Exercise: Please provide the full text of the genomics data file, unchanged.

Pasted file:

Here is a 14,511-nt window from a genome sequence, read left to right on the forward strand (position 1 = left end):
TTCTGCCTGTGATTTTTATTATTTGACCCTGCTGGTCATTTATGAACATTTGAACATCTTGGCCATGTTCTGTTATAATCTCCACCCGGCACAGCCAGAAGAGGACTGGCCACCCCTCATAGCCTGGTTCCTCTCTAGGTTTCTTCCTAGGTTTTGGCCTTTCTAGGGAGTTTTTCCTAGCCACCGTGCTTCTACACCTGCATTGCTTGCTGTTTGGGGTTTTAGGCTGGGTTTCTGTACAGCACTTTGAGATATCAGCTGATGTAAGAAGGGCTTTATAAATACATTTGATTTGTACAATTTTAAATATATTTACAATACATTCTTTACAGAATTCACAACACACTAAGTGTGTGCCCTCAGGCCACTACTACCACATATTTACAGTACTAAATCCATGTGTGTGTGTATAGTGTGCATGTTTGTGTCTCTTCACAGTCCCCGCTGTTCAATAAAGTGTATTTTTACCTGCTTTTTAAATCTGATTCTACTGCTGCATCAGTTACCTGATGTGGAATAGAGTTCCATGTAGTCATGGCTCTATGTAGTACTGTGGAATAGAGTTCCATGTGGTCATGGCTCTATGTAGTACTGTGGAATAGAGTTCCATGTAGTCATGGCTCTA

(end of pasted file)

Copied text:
Here is a 14,511-nt window from a genome sequence, read left to right on the forward strand (position 1 = left end):
TTCTGCCTGTGATTTTTATTATTTGACCCTGCTGGTCATTTATGAACATTTGAACATCTTGGCCATGTTCTGTTATAATCTCCACCCGGCACAGCCAGAAGAGGACTGGCCACCCCTCATAGCCTGGTTCCTCTCTAGGTTTCTTCCTAGGTTTTGGCCTTTCTAGGGAGTTTTTCCTAGCCACCGTGCTTCTACACCTGCATTGCTTGCTGTTTGGGGTTTTAGGCTGGGTTTCTGTACAGCACTTTGAGATATCAGCTGATGTAAGAAGGGCTTTATAAATACATTTGATTTGTACAATTTTAAATATATTTACAATACATTCTTTACAGAATTCACAACACACTAAGTGTGTGCCCTCAGGCCACTACTACCACATATTTACAGTACTAAATCCATGTGTGTGTGTATAGTGTGCATGTTTGTGTCTCTTCACAGTCCCCGCTGTTCAATAAAGTGTATTTTTACCTGCTTTTTAAATCTGATTCTACTGCTGCATCAGTTACCTGATGTGGAATAGAGTTCCATGTAGTCATGGCTCTATGTAGTACTGTGGAATAGAGTTCCATGTGGTCATGGCTCTATGTAGTACTGTGGAATAGAGTTCCATGTAGTCATGGCTCTA